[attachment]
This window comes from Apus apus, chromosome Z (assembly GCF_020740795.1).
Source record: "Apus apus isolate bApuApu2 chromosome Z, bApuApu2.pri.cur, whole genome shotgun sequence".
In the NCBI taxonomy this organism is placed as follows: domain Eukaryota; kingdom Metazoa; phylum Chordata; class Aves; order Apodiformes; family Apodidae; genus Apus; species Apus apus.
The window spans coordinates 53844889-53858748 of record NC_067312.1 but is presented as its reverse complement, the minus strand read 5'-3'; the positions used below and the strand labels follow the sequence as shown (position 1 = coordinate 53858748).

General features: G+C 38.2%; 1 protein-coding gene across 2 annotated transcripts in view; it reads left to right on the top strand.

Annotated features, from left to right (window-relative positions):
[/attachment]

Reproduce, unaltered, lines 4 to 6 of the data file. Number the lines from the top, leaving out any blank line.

The window spans coordinates 53844889-53858748 of record NC_067312.1 but is presented as its reverse complement, the minus strand read 5'-3'; the positions used below and the strand labels follow the sequence as shown (position 1 = coordinate 53858748).

General features: G+C 38.2%; 1 protein-coding gene across 2 annotated transcripts in view; it reads left to right on the top strand.

Annotated features, from left to right (window-relative positions):